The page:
Establishing a Long Term Avian Survey to Monitor Restoration Success of a Wet Prairie
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Publisher:The Ohio State University
Series/Report no.:The Ohio State University. Department of Evolution, Ecology, and Organismal Biology Undergraduate Research Theses; 2018
Ohio has lost over 90% of its original wetlands and 99% of its native tallgrass prairies, resulting in the decline of key ecosystem services such as water purification, flood prevention and critical wildlife habitat. Successful wetland and grassland restoration is crucial for the re-establishment of well-functioning habitats. Due to the diversity of species and niches, birds are highly useful and common indicators of the progress of ecosystem recovery after restoration. The objective of this study is to establish a long-term point count survey in a large restored wet prairie to monitor bird species abundance and diversity. Continued monitoring will document any changes in bird species presence and abundance relative to ongoing habitat succession and management. The survey location was in a 750 acre restored wet prairie at Battelle Darby Creek Metro Park, 18 km west of Columbus, Ohio. Franklin County Metro Parks expressed special interest in the status of Ohio species considered threatened or of concern, such as Henslow’s Sparrow (Ammodramus henslowii) and Marsh Wren (Cistothorus palustris). In order to monitor these bird species, I established a network of survey points, with 27 count stations spaced 250 meters apart. In May and early June of 2017, I completed three surveys using five-minute counts during which I detected species presence with auditory or visual cues within a 50 meter radius. Using the “unmarked” package in Program R, abundance estimates were calculated for two wetland species (Marsh Wren and Willow Flycatcher) and two grassland species (Henslow’s Sparrow and Grasshopper Sparrow), each being a specialist species in relation to habitat type. As the percent of woody vegetation increased, the estimated abundances of Henslow’s Sparrow and Grasshopper Sparrow decreased, while the estimated abundance of Willow Flycatcher increased. Based on these results demonstrating differing habitat preferences, I recommend a rotational management approach to ensure the presence of suitable habitat for multiple species in the wet prairie.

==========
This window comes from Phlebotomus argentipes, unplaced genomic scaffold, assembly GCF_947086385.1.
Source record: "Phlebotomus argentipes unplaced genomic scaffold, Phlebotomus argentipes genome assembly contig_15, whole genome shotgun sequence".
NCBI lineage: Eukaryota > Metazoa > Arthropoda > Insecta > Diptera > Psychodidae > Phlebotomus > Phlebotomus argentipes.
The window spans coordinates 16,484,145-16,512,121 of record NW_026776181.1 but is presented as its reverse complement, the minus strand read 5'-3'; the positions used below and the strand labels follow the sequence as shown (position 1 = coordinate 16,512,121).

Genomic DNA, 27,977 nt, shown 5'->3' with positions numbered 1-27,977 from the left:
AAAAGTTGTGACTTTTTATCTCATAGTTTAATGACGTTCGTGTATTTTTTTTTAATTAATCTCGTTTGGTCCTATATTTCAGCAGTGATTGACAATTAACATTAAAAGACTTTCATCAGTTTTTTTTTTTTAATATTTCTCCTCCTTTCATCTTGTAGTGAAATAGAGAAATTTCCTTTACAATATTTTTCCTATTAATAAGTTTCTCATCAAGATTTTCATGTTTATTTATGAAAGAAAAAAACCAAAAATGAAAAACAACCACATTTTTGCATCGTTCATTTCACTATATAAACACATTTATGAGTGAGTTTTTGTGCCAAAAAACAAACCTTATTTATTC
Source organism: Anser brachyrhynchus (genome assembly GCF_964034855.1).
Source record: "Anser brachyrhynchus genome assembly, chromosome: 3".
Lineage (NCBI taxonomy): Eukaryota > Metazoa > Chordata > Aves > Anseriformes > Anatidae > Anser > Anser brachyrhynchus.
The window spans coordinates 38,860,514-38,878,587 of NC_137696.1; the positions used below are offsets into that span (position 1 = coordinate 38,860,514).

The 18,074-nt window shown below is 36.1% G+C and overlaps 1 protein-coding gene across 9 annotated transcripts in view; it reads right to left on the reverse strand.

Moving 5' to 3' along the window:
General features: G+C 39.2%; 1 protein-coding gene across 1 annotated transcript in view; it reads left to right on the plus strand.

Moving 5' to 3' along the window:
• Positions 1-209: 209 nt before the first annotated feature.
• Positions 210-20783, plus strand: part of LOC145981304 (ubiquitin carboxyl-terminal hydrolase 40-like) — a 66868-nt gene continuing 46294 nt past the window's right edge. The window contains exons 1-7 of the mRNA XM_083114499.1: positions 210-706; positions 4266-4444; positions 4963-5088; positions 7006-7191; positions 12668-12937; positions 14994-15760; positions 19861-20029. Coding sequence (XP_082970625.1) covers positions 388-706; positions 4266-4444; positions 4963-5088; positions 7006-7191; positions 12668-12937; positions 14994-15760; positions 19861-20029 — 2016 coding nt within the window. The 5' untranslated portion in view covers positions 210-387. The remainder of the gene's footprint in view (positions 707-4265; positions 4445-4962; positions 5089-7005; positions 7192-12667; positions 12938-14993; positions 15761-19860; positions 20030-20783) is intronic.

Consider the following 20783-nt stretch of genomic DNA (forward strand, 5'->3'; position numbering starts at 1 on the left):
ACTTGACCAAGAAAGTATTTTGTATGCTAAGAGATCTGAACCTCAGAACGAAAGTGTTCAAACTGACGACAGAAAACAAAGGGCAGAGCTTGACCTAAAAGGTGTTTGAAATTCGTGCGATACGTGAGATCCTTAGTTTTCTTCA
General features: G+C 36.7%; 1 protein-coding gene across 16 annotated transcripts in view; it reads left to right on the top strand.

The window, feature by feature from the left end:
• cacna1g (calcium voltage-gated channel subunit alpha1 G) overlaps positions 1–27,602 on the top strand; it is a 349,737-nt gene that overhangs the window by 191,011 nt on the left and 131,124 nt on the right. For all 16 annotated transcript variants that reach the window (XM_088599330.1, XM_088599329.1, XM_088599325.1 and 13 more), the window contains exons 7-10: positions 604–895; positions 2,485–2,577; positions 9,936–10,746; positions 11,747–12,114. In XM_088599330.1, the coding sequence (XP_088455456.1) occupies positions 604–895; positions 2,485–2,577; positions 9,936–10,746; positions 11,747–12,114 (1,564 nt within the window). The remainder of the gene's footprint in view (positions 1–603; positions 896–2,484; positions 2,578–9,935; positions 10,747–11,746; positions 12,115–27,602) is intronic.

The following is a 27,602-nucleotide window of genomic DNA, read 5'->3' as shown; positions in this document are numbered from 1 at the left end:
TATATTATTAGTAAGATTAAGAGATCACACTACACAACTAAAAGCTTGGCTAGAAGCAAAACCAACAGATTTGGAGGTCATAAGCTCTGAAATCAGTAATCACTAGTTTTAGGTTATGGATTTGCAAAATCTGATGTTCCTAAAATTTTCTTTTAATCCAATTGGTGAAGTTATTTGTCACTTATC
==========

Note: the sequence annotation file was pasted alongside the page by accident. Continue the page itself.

First place in the College of Food, Agricultural, and Environmental Sciences (CFAES) Undergraduate Research Forum
Academic Major: Evolution and Ecology